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THUN'DER, n. L. tonitru, from tono, to sound.
1. The sound which follows an explosion of electricity or lightning; the report of a discharge of electrical fluid, that is, of its passage from one cloud to another, or from a cloud to the earth, or from the earth to a cloud. When this explosion is near to a person, the thunder is a rattling or clattering sound, and when distant, the sound is heavy and rumbling. The fact is in some degree the same with the report of a cannon. This sharpness or acuteness of the sound when near, and the rumbling murmur when distant, are the principal distinctions in thunder. Thunder is not lightning, but the effect of it. See Johnson's Dictionary, under thunder.
There were thunders and lightnings. Ex.19.
2. Thunder is used for lightning, or for a thunderbolt, either originally through ignorance, or by way of metaphor, or because the lightning and thunder are closely united.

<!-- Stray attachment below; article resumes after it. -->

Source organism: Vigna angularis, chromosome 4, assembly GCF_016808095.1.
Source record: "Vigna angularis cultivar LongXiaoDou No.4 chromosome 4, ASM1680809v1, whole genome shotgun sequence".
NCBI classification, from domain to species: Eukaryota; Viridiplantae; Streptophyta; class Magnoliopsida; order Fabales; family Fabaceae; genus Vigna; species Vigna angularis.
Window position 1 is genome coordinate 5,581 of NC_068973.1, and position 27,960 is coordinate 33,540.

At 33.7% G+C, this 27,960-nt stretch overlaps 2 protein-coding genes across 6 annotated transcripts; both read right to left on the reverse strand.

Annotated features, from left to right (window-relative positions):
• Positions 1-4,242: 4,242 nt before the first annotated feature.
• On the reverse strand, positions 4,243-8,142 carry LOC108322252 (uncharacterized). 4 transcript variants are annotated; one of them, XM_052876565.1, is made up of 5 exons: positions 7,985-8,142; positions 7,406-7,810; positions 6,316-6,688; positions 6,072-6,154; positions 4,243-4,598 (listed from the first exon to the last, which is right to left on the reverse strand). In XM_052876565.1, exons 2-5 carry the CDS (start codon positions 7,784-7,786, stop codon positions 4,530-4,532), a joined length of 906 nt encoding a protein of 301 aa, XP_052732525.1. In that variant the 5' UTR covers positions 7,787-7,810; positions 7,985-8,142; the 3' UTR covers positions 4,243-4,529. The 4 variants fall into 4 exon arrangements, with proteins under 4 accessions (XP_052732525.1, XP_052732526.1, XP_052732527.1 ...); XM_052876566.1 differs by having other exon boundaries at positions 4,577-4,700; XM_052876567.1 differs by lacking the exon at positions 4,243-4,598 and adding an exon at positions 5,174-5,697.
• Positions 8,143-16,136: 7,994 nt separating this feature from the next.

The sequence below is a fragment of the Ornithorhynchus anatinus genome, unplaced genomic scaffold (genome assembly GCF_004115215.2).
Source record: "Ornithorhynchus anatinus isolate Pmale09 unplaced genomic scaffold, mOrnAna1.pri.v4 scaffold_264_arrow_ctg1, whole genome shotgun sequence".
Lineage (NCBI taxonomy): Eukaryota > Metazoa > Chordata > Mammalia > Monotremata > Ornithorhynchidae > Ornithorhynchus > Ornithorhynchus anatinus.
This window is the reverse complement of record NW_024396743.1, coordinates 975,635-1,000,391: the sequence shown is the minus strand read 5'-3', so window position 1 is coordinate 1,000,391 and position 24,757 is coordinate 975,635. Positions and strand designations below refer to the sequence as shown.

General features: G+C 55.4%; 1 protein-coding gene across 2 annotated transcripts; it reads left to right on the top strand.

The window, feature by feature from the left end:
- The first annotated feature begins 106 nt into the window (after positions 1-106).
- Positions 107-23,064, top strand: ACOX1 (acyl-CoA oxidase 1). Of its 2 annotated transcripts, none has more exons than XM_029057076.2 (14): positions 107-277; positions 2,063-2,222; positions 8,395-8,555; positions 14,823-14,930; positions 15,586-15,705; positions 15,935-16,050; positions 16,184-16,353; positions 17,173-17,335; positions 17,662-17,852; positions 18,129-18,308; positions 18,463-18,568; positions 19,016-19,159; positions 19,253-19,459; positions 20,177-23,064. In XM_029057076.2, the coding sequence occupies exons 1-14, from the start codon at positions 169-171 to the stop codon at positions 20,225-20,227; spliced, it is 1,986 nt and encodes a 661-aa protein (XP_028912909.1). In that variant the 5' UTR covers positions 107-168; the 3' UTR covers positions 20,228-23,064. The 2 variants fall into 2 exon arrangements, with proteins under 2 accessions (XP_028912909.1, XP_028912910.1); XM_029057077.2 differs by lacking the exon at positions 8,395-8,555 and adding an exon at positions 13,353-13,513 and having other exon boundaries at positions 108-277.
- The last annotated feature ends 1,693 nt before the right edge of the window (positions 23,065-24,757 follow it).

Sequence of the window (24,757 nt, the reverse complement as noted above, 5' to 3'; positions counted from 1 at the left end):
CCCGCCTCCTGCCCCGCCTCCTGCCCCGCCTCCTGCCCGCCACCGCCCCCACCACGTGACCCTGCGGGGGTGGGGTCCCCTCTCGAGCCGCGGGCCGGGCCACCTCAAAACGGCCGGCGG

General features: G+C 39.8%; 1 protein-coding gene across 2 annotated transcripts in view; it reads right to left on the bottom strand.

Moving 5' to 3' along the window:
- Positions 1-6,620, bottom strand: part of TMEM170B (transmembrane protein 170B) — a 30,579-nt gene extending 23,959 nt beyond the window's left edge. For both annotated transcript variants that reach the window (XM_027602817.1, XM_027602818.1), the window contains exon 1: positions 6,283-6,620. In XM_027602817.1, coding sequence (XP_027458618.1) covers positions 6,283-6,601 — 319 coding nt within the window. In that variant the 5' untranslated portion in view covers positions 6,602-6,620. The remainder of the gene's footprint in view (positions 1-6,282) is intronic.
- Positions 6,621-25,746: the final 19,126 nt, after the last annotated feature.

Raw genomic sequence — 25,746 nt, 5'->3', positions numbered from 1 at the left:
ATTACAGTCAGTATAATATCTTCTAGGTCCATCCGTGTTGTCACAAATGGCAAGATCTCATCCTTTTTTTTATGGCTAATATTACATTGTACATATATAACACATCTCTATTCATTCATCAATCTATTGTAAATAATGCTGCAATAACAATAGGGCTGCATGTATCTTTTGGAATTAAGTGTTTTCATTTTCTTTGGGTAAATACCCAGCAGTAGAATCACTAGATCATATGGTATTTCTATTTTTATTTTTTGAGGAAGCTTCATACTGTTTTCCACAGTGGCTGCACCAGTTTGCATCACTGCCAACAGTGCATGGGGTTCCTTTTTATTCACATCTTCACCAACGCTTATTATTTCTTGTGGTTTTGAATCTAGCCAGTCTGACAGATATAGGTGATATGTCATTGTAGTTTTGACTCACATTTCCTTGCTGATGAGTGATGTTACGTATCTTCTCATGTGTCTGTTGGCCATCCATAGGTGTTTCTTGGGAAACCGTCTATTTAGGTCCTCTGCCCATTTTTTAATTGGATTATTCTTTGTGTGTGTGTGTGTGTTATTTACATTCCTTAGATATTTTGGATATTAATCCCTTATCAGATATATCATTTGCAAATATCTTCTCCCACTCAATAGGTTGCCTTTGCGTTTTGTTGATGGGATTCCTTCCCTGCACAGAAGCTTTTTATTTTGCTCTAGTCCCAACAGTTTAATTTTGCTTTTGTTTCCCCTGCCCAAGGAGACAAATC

The revenging gods
'Gainst parricides all the thunder bend.
3. Any loud noise; as the thunder of cannon.
Sons of thunder. Mark 3.
4. Denunciation published; as the thunders of the Vatican.
THUN'DER, v.i. To sound, rattle or roar, as an explosion of electricity.
Canst thou thunder with a voice like him? Job 40.
1. To make a loud noise, particularly a heavy sound of some continuance.
His dreadful voice no more
Would thunder in my ears.
2. To rattle, or give a heavy rattling sound.
And roll the thund'ring chariot o'er the ground.
THUN'DER, v.t. To emit with noise and terror.
Were daily thunder'd in our gen'ral's ear.
1. To publish any denunciation or threat.
An archdeacon, as being a prelate, may thunder out an ecclesiastical censure.
THUN'DERER, n. He that thunders.
THUN'DERING, ppr. Making the noise of an electrical explosion; uttering a loud sound; fulminating denunciations.
THUN'DERING, n. The report of an electrical explosion; thunder.
Entreat the Lord that there by no more mighty thunderings and hail. Ex.9.
"Seek ye out of the book of the Lord, and read" —Isaiah 34:16, KJV
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